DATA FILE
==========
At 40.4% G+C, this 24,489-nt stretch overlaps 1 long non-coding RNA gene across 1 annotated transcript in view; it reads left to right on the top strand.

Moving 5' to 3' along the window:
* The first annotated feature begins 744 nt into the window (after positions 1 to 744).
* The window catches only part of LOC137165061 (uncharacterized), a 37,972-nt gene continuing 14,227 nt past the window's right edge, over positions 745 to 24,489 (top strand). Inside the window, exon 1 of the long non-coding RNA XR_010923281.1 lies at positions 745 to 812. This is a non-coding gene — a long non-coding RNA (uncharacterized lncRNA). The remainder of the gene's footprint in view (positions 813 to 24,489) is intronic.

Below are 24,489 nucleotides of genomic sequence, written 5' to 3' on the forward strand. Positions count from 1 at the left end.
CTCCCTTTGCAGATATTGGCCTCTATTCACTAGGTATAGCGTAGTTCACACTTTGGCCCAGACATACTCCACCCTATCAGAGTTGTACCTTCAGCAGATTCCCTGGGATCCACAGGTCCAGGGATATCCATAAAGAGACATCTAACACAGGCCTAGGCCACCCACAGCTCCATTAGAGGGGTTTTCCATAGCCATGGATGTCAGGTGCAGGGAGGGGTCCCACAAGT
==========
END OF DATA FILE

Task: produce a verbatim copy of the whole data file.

At 40.4% G+C, this 24,489-nt stretch overlaps 1 long non-coding RNA gene across 1 annotated transcript in view; it reads left to right on the top strand.

Moving 5' to 3' along the window:
* The first annotated feature begins 744 nt into the window (after positions 1 to 744).
* The window catches only part of LOC137165061 (uncharacterized), a 37,972-nt gene continuing 14,227 nt past the window's right edge, over positions 745 to 24,489 (top strand). Inside the window, exon 1 of the long non-coding RNA XR_010923281.1 lies at positions 745 to 812. This is a non-coding gene — a long non-coding RNA (uncharacterized lncRNA). The remainder of the gene's footprint in view (positions 813 to 24,489) is intronic.

Below are 24,489 nucleotides of genomic sequence, written 5' to 3' on the forward strand. Positions count from 1 at the left end.
CTCCCTTTGCAGATATTGGCCTCTATTCACTAGGTATAGCGTAGTTCACACTTTGGCCCAGACATACTCCACCCTATCAGAGTTGTACCTTCAGCAGATTCCCTGGGATCCACAGGTCCAGGGATATCCATAAAGAGACATCTAACACAGGCCTAGGCCACCCACAGCTCCATTAGAGGGGTTTTCCATAGCCATGGATGTCAGGTGCAGGGAGGGGTCCCACAAGT